'Bizarre' Ancient Toothed Whale Fossils Found In Victoria
A drop in sea levels prompted the mass extinction of "bizarre" toothed whales that once swam in coastal waters, according to Victorian researchers.
Thousands of toothed whales roamed the planet's oceans millions of years ago, but disappeared because of dropping sea levels.
Victorian scientists used fossilised ear bones to help identify why there was a mass extinction of the toothed baleen whales around 23 million years ago.
Hundreds of the bones, which are described as the whales' "fingerprints", were collected around the Torquay and Geelong areas in Victoria's southwest.
"We wanted to try to get to the bottom of the question of what happened to the whales during this apparent dark age," Museums Victoria palaeontologist and curator Dr Erich Fitzgerald said.
The research was published in a leading international palaeontology journal this week.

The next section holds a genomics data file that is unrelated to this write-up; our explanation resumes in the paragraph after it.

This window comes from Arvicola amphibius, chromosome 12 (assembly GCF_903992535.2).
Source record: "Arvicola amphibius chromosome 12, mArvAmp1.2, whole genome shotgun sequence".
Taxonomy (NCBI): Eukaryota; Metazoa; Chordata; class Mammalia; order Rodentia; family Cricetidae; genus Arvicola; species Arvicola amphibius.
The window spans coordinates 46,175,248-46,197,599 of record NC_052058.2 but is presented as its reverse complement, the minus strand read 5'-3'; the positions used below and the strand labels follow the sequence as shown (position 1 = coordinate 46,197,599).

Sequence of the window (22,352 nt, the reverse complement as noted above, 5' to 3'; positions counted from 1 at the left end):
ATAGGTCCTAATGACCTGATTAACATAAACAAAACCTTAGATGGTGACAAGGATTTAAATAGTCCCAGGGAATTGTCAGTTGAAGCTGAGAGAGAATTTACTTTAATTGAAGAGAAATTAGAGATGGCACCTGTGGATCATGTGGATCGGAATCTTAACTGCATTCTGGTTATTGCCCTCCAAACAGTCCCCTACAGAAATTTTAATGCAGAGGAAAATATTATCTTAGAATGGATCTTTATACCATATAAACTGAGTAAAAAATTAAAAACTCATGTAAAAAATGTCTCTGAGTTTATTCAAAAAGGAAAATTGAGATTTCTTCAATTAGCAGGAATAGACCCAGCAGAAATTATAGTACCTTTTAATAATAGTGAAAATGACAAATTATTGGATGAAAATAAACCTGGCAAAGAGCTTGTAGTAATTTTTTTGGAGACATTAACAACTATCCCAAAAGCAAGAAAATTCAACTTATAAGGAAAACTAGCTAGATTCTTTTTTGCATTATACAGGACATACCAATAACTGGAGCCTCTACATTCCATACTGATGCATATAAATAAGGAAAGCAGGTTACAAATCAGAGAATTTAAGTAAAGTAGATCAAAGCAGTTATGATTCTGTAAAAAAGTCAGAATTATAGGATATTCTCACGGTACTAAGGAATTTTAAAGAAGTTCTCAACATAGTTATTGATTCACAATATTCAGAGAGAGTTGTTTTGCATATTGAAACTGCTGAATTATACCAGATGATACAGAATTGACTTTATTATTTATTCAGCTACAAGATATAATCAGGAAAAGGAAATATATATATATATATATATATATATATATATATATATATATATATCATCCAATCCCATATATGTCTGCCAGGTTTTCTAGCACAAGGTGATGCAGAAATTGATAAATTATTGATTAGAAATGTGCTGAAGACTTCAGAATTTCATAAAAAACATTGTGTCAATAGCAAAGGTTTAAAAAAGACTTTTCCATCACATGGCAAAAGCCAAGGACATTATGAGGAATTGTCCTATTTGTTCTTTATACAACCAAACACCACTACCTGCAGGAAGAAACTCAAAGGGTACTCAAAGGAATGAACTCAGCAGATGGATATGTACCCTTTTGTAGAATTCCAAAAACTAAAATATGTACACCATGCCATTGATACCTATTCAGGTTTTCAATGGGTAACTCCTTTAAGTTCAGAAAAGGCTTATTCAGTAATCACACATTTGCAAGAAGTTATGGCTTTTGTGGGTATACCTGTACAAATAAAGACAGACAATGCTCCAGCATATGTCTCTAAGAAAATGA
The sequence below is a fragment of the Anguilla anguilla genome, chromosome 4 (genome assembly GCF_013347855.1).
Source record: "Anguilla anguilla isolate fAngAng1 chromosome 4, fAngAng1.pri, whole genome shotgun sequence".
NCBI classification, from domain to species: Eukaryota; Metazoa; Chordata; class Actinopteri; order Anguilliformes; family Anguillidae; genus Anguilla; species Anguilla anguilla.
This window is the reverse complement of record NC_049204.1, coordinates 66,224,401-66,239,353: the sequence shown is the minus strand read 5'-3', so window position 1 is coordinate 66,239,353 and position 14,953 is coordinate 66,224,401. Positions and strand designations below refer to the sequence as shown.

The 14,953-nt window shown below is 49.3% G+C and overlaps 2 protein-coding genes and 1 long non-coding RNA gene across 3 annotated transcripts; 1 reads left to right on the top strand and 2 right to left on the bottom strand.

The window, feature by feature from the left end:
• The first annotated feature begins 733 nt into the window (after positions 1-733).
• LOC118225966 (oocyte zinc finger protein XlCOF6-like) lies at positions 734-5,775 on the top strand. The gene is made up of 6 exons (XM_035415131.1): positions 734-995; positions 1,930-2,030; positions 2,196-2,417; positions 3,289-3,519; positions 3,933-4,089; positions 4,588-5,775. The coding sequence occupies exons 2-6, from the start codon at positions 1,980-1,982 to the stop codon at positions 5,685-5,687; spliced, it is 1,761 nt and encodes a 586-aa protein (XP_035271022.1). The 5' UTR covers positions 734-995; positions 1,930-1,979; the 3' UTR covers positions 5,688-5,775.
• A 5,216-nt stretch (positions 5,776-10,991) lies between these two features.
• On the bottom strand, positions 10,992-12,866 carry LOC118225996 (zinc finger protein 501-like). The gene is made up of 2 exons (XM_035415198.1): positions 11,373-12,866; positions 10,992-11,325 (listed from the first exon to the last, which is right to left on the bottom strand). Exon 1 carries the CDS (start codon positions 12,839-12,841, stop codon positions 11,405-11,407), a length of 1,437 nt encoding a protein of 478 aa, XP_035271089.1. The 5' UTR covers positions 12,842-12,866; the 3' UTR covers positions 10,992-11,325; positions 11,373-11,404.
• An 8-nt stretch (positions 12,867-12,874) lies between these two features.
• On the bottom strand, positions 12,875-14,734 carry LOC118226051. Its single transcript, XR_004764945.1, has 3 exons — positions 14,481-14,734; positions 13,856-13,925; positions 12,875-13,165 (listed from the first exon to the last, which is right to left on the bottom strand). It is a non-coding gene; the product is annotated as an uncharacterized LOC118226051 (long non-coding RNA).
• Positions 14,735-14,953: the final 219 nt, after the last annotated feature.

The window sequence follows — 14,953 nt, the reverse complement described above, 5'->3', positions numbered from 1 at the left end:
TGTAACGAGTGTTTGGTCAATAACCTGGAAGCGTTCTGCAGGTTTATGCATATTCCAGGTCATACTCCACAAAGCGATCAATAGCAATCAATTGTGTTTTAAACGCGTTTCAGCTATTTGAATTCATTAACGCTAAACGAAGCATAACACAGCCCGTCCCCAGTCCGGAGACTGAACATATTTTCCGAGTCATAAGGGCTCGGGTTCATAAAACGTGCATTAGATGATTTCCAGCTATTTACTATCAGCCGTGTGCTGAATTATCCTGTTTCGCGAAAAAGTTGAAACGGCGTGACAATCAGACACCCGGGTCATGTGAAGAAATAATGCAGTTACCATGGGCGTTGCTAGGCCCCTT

There are very few whale fossils and almost no known fossils of baleen whales from the mass extinction period.
Before the mass extinction there was an abundance of different whales species including "bizarre" types with teeth.
"There is the apparent extinction of really bizarre toothed baleen whales... early primitive baleen whales that were so archaic they still actually had teeth," Dr Fitzgerald said.
He said the research suggested the smaller types of toothed whales that lived in coastal, shallow waters became extinct in the "dark age" period.
"What happened to those coastal, small bodied, weirdo, little toothed whales ... environmental change has a big role to play."
He explained a global drop in sea levels led to a loss of coastal seas and a loss of habitat for the toothed whales.
The bigger offshore whales managed to survive the sea level changes but it took millions of years for those whales to repopulate coastal areas.
The take-away from the research showed environmental change has evolutionary consequences, Fitzgerald said.